GAO recommendations include that DOE (1) broaden the facilities' statements of mission need to allow for a full analysis of alternatives, (2) revise the facilities' cost and schedule estimates in accordance with industry best practices, and (3) enlist the services of an external entity to assist with oversight of the WTP contractor. DOE generally agreed with GAO's recommendations but not some of the conclusions. GAO continues to believe its conclusions are fair and well supported.
Recommendations for Executive Action
|Department of Energy||To improve DOE's management and oversight of the WTP project, the Secretary of Energy should, in assessing the alternatives, revise cost and schedule estimates for the Low Activity Waste Pretreatment System and the Tank Waste Characterization and Staging facility in accordance with industry best practices.||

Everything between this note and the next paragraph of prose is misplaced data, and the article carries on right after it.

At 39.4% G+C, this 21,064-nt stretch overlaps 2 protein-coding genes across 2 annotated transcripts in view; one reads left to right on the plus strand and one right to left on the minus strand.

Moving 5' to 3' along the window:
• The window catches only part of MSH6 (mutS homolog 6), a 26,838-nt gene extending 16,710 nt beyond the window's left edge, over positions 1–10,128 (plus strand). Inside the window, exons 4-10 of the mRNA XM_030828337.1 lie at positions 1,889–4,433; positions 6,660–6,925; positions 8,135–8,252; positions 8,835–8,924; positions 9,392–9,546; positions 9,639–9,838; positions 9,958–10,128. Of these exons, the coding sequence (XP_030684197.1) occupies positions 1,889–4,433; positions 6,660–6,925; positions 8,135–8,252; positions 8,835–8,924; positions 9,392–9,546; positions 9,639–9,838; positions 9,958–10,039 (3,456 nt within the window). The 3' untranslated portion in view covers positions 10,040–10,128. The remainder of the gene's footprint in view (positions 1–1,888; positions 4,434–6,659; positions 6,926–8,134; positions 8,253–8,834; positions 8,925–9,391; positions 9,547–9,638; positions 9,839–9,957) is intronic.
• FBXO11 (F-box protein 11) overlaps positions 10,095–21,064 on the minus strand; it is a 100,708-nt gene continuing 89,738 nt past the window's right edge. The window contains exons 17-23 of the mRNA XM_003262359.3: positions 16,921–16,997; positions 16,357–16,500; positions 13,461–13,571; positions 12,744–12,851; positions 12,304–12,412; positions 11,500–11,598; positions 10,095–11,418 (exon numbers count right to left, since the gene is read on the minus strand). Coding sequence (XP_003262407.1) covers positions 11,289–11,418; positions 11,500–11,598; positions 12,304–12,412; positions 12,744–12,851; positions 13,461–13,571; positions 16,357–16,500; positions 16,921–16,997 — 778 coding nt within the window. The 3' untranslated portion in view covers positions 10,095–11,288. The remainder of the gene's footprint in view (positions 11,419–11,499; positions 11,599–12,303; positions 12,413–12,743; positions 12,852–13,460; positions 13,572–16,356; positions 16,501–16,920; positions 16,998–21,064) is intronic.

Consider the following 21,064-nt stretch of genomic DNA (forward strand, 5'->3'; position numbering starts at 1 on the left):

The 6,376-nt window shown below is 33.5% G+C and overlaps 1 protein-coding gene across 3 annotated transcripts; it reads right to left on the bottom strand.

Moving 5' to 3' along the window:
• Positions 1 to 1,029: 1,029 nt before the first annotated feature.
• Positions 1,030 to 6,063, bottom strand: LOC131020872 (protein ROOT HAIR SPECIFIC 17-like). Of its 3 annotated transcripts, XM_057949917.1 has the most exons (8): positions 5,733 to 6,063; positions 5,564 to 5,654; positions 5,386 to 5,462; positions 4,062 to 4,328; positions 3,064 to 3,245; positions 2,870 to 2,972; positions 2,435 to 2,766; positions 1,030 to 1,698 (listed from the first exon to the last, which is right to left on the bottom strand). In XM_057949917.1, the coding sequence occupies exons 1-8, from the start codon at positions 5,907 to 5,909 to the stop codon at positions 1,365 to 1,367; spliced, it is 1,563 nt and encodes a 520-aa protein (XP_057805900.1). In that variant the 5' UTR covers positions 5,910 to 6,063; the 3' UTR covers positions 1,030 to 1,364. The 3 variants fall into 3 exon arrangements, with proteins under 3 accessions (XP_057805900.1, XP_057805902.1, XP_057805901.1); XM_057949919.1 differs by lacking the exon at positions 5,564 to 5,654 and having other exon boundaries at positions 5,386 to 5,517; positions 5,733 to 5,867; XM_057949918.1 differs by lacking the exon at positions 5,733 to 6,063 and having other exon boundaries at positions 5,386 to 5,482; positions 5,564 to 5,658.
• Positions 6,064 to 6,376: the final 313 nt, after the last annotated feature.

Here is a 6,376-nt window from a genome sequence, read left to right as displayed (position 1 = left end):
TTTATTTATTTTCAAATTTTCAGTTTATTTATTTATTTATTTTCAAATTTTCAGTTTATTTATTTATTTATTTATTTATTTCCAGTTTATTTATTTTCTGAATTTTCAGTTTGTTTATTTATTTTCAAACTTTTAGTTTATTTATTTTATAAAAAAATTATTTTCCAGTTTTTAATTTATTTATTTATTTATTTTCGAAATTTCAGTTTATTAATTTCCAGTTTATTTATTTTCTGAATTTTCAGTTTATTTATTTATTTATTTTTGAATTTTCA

In April of 2017, DOE headquarters conducted a project peer review of the Low Activity Waste Pretreatment System (LAWPS) facility and concluded that the project would exceed its cost and schedule estimates by at least 50 percent; as a result, the review report recommended that DOE's Office of River Protection revise the cost and schedule estimates for the facility to ensure integration of best practices of GAO, DOE and industry. In September 2017, in response to project cost growth and delivery schedule issues, DOE ordered the LAWPS contractor to develop and recommend an alternative approach to the project. The contractor developed several alternatives for DOE's consideration, and a new project approach has been selected for development. The second project, the Tank Waste Characterization and Staging facility project has been placed on hold indefinitely.
|Department of Energy||To improve DOE's management and oversight of the WTP project, the Secretary of Energy should revise the statements of mission need for the two proposed projects to allow DOE to consider a variety of alternatives without limiting potential solutions, consistent with the DOE requirement that mission need statements should not identify particular solution such as equipment, facility, or technology.||